Displaying items by tag: Bugatti Oldtimers

Wednesday, 29 January 2020 22:33

Bugatti Type 57 (1934–1940)

French maker Bugatti enjoyed considerable recognition for its gorgeous Type 57, shortly before World War II reached a fever pitch. Total of 710 were ultimately produced, for the end. They launched the first Type 57 in 1934. year and operated several modification on this model until its discontinuance in 1940. year.

Borrowed its power plant from the old Type 59 Grand Prix cars - the 3.3L delivering 135 hp, and the original variant was designed as a touring car. It benefited from a rather tall body construction and featured a horseshoe grille in its early years of production also. Model received several updates in the following years on both engine compartment - S and SC models with increased output ratings  and exterior design  revised braking system and  lowered chassis. Fitted with an Atlantic coupe bodywork and was considered one of the most beautiful cars of the pre-war era, it was later. Manufacturers during this time produced multi-purpose vehicles that could be driven to a race track, raced, and then driven home, also. However, the Bugatti Type 57, was solely a road-going vehicle and is considered the most celebrated of all non-racing Bugattis. The Type 57 was strictly a road-going vehicle, a racing version was created for the 1937 24-Hours of Le Mans race, even though. Won the race this vehicle, based on the Type 57S chassis and named the 57G. Also was victorious, a supercharged version was created for the 1939 Le Mans race. This is the legacy of the Bugatti heritage and the quality and innovative designs that were masterpieces in all respects truly.

The Type 57C entered the scene, a project headed by Jean Bugatti, the son of Ettore Bugatti, in 1934. year. While focusing on the values that had made Bugatti successful, the vehicle centered around refinement.Also three 'factory' bodies were available and consisted of the Ventoux, a two-window and four window version, the Atalante and the Stelvio. So, all of the Atalante bodies were produced and all were done in house. Than, the Atalante was named after peaks in the Alps and is one of the most exclusive bodystyles  produced by Bugatti, ever. Also be ordered with Galibier four-door bodies, the Type 57 could. The Galibier bodies had suicide-opening front doors with no pillar, earlier versions of the Galibier. Later versions had suicide-opening front doors and rear doors hung in the traditional fashion, as well. Would share a common pillar, the front and rear doors.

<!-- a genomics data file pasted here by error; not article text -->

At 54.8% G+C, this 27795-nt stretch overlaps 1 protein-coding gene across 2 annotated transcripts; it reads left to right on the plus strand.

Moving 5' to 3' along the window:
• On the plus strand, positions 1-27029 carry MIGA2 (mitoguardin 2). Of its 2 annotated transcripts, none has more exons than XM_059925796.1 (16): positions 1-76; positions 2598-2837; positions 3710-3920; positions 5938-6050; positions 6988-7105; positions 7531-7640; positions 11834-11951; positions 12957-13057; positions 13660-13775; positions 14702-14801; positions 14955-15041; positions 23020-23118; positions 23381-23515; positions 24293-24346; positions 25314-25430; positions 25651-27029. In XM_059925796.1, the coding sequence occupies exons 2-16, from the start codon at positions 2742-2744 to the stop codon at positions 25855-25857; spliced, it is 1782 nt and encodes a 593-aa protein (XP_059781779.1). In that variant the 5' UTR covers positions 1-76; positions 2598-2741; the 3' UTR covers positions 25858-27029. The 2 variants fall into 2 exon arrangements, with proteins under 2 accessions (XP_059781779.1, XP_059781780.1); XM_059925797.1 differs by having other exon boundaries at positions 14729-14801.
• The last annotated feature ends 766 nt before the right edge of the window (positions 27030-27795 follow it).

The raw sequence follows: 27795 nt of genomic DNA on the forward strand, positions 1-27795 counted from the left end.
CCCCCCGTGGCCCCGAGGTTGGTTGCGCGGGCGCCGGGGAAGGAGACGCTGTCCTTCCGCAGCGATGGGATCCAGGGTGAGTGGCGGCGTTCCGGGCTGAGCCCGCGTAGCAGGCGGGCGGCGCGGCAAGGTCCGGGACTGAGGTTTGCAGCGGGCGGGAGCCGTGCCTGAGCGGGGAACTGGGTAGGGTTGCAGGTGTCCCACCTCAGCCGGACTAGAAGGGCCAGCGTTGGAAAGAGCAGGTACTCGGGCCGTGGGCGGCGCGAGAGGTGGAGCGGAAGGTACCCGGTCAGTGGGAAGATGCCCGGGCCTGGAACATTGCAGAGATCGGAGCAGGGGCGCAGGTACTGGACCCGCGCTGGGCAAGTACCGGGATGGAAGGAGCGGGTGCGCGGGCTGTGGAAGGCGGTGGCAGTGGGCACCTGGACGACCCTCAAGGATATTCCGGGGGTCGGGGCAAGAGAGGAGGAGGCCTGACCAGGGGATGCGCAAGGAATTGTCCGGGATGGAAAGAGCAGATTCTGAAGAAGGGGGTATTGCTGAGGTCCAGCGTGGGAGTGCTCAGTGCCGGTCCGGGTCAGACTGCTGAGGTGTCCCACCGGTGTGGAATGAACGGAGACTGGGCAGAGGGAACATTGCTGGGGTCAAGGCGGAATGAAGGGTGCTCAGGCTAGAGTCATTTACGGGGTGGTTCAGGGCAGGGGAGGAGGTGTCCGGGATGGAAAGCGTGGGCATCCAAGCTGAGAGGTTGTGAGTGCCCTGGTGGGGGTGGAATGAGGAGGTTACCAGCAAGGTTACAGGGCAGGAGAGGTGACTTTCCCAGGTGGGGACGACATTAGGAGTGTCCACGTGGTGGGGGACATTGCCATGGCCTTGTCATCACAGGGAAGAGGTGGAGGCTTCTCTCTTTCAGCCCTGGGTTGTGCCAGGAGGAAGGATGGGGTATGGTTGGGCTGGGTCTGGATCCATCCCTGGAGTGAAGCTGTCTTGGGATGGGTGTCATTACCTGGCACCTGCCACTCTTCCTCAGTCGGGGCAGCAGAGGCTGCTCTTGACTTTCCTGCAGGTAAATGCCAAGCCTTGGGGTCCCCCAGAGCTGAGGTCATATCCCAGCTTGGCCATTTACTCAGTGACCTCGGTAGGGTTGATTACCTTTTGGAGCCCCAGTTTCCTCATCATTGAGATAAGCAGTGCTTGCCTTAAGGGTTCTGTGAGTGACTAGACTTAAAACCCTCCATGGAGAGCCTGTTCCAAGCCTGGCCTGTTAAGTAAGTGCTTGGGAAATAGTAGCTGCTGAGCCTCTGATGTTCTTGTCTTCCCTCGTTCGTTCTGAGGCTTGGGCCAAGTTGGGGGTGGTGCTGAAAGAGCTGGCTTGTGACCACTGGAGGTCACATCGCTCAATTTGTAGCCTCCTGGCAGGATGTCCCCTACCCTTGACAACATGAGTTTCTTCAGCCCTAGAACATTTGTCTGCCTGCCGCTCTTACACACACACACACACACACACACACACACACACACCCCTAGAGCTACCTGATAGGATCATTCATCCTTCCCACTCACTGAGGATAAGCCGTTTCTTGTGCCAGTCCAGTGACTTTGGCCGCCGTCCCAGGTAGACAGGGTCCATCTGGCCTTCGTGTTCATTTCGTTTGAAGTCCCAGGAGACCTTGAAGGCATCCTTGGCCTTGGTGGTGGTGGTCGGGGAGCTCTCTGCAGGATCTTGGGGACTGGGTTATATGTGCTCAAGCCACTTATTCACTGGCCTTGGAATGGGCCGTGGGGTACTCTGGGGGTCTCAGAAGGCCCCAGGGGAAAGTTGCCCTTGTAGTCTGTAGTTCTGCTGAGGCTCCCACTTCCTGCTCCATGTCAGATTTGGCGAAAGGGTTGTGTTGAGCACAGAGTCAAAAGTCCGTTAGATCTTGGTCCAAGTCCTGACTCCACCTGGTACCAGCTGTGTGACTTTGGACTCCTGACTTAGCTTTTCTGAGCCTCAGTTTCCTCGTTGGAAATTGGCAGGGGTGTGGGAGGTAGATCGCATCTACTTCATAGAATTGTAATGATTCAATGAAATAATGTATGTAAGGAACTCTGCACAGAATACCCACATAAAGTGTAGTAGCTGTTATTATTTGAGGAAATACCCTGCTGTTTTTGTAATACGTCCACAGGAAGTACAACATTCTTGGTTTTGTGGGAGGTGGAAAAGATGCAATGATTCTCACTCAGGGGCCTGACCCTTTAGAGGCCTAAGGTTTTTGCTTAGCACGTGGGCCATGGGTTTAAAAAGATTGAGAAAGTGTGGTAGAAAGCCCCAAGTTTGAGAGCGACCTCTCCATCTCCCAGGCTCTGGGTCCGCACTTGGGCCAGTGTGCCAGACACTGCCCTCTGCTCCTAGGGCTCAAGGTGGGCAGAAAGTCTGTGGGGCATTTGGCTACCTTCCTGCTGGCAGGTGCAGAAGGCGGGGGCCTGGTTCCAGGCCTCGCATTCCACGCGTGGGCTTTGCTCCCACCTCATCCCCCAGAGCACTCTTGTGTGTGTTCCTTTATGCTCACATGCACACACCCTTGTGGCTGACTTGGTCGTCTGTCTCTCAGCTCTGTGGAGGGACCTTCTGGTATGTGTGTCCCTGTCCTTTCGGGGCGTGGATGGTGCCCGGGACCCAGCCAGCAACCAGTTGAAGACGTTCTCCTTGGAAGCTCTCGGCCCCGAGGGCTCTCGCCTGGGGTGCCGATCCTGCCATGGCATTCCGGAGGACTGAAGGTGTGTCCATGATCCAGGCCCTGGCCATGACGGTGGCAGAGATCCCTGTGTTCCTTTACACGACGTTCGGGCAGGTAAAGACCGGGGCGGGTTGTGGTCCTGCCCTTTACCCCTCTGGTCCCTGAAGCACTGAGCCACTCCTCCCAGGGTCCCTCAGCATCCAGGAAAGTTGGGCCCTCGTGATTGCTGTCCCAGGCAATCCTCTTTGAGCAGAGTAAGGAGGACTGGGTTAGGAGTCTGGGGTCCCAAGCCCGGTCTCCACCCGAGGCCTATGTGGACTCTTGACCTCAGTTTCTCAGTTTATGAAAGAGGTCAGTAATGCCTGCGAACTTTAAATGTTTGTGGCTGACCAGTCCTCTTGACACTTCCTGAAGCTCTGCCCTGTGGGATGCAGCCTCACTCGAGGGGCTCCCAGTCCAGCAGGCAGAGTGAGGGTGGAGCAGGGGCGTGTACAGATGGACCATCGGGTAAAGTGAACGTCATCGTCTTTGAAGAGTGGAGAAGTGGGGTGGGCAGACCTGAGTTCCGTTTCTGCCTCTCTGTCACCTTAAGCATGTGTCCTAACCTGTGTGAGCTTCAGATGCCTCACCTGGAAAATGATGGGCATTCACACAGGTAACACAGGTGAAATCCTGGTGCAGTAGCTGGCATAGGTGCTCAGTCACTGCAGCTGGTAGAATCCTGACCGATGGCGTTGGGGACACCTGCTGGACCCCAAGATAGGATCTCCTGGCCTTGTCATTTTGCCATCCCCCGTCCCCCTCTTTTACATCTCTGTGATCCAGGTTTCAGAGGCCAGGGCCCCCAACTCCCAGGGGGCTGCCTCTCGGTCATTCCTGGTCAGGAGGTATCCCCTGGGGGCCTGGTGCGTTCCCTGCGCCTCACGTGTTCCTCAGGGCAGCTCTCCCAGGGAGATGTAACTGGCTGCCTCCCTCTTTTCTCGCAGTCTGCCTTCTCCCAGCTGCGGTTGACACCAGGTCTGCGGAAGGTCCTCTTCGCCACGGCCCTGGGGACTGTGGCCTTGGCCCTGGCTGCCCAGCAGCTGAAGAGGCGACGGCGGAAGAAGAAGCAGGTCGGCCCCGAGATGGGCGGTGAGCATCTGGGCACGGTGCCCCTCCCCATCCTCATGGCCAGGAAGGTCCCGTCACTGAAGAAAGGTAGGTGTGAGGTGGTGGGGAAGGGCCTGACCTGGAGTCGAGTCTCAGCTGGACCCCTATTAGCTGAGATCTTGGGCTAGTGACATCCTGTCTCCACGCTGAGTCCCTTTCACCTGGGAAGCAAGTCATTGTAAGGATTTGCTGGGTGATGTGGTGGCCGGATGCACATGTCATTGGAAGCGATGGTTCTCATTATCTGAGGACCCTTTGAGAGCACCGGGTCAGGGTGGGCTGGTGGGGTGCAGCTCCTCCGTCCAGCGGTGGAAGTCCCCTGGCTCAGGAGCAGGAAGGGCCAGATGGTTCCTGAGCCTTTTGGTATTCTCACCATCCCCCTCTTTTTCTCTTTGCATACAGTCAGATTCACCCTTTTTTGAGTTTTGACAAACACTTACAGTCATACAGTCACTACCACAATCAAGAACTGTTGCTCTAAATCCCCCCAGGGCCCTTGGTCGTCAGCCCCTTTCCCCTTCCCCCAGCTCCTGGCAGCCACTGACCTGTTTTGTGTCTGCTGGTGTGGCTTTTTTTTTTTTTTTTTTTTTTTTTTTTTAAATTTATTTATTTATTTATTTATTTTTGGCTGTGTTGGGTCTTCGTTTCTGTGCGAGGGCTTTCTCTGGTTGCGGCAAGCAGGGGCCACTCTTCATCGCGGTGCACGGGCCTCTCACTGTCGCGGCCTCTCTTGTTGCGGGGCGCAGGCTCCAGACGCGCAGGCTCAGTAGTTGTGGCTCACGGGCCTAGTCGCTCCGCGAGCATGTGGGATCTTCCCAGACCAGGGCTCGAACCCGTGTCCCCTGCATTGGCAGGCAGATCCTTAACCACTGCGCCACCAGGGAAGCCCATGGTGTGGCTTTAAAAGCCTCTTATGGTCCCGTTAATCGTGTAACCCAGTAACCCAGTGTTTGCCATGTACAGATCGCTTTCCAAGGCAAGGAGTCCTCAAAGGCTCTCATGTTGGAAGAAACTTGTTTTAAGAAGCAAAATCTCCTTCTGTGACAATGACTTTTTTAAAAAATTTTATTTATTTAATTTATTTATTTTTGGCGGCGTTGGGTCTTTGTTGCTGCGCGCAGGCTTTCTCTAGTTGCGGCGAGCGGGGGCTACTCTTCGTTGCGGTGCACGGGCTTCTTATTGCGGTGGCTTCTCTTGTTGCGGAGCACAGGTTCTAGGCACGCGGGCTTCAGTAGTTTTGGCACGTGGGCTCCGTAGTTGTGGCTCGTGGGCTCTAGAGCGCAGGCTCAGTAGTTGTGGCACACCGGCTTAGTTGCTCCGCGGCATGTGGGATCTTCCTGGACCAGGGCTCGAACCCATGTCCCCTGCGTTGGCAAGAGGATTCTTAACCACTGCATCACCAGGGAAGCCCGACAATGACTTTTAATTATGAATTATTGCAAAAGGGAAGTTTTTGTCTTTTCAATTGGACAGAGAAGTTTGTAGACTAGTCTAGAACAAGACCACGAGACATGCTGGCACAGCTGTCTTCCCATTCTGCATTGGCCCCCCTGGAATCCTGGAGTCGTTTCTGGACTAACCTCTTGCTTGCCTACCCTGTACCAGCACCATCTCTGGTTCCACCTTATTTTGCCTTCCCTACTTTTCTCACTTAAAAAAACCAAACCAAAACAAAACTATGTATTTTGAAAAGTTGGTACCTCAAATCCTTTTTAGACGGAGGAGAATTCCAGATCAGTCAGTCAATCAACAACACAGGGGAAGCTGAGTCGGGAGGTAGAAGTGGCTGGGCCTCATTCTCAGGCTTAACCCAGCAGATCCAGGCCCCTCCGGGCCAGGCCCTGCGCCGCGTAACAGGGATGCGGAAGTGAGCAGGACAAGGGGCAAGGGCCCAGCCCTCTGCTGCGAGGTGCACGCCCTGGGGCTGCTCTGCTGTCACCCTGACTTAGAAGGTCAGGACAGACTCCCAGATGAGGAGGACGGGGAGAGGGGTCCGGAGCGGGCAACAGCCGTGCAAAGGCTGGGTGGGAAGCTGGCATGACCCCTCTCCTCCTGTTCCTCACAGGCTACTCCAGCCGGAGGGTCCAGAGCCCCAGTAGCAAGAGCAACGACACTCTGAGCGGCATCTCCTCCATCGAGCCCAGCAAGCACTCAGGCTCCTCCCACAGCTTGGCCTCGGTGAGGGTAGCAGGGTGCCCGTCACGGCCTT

An indepenent front suspension to aide in the handling of the vehicle, Jean designed. This was not popular with Ettore Bugatti and had front axle installed the traditional Bugatti.

Was used to power this vehicle, a 3.3 liter, twin-cam, straight-eight engine. The engine could propel the vehicle to a speed of around 95 mph, even with the heavy saloon bodies.

Vehicle was given the designation 57C, a Roots-type supercharger was later added. Was quiet and provided between three to four pounds of boost pressure, the supercharger. Increased the horsepower rating to 175, the addition of the supercharger.

The Type 57S version was a sportier version of the Type 57, than the chassis was shorter, with the rear axle running through the frame, as well. Helped increase the performance of the car, was, a slightly tuned engine with higher compression and a dry sump lubrication. Replacing the Hartford Friction dampers, the front and rear axles received de Ram shock absorbers.

The Type 57SC was a combination of the 57C and 57S and the engine produced between 200 and 220 horsepower.

While testing a Type 57C tank-bodied racer near Molsheim, Jean Bugatti was killed, on August 11, 1939. Which inevitably meant that the race Jean was preparing the vehicle for would never be run because this was the same day as the start of the 2nd World War.

Among them is a rare gem which he acquired in 1988. it is a Bugatti 57SC Atlantic. It is worth a ridiculous 40 million dollar. The most expensive car in the world, the Atlantic that is in Lauren's ownership is officially.

 

Published in Oldtimers

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